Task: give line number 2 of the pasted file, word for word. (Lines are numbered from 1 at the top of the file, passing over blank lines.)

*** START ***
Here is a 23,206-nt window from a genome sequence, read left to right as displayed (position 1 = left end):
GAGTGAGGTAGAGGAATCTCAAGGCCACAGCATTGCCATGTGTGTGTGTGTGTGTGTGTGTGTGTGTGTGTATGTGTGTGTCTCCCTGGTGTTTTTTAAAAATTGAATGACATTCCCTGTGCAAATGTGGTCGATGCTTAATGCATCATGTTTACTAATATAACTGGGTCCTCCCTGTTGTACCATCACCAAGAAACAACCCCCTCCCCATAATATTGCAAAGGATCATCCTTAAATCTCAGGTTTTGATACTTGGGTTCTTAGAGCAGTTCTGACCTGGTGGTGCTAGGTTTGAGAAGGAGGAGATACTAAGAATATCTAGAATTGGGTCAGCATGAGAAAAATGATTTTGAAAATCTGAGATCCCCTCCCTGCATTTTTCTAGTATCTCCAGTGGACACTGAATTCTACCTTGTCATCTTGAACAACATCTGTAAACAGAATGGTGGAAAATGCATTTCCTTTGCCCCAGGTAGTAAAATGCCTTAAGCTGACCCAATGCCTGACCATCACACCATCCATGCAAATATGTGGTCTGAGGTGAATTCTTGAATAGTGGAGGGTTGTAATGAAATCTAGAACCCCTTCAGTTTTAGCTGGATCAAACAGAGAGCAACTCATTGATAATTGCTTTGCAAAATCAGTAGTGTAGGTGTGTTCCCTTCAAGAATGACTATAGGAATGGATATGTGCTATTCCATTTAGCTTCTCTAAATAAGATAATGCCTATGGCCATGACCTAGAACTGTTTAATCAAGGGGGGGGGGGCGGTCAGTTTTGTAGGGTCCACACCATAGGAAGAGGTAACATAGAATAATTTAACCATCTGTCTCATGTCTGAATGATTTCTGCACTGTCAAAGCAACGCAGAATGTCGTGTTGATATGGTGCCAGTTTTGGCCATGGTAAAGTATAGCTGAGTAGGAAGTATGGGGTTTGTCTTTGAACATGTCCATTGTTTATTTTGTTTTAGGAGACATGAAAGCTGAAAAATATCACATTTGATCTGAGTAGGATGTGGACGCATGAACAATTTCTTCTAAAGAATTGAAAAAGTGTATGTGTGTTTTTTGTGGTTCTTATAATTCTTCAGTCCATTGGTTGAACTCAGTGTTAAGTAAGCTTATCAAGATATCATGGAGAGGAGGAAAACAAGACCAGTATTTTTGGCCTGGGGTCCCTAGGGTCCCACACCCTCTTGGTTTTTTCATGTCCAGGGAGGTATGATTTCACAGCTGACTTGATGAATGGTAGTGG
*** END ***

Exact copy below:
GAGTGAGGTAGAGGAATCTCAAGGCCACAGCATTGCCATGTGTGTGTGTGTGTGTGTGTGTGTGTGTGTGTATGTGTGTGTCTCCCTGGTGTTTTTTAAAAATTGAATGACATTCCCTGTGCAAATGTGGTCGATGCTTAATGCATCATGTTTACTAATATAACTGGGTCCTCCCTGTTGTACCATCACCAAGAAACAACCCCCTCCCCATAATATTGCAAAGGATCATCCTTAAATCTCAGGTTTTGATACTTGGGTTCTTAGAGCAGTTCTGACCTGGTGGTGCTAGGTTTGAGAAGGAGGAGATACTAAGAATATCTAGAATTGGGTCAGCATGAGAAAAATGATTTTGAAAATCTGAGATCCCCTCCCTGCATTTTTCTAGTATCTCCAGTGGACACTGAATTCTACCTTGTCATCTTGAACAACATCTGTAAACAGAATGGTGGAAAATGCATTTCCTTTGCCCCAGGTAGTAAAATGCCTTAAGCTGACCCAATGCCTGACCATCACACCATCCATGCAAATATGTGGTCTGAGGTGAATTCTTGAATAGTGGAGGGTTGTAATGAAATCTAGAACCCCTTCAGTTTTAGCTGGATCAAACAGAGAGCAACTCATTGATAATTGCTTTGCAAAATCAGTAGTGTAGGTGTGTTCCCTTCAAGAATGACTATAGGAATGGATATGTGCTATTCCATTTAGCTTCTCTAAATAAGATAATGCCTATGGCCATGACCTAGAACTGTTTAATCAAGGGGGGGGGGGCGGTCAGTTTTGTAGGGTCCACACCATAGGAAGAGGTAACATAGAATAATTTAACCATCTGTCTCATGTCTGAATGATTTCTGCACTGTCAAAGCAACGCAGAATGTCGTGTTGATATGGTGCCAGTTTTGGCCATGGTAAAGTATAGCTGAGTAGGAAGTATGGGGTTTGTCTTTGAACATGTCCATTGTTTATTTTGTTTTAGGAGACATGAAAGCTGAAAAATATCACATTTGATCTGAGTAGGATGTGGACGCATGAACAATTTCTTCTAAAGAATTGAAAAAGTGTATGTGTGTTTTTTGTGGTTCTTATAATTCTTCAGTCCATTGGTTGAACTCAGTGTTAAGTAAGCTTATCAAGATATCATGGAGAGGAGGAAAACAAGACCAGTATTTTTGGCCTGGGGTCCCTAGGGTCCCACACCCTCTTGGTTTTTTCATGTCCAGGGAGGTATGATTTCACAGCTGACTTGATGAATGGTAGTGG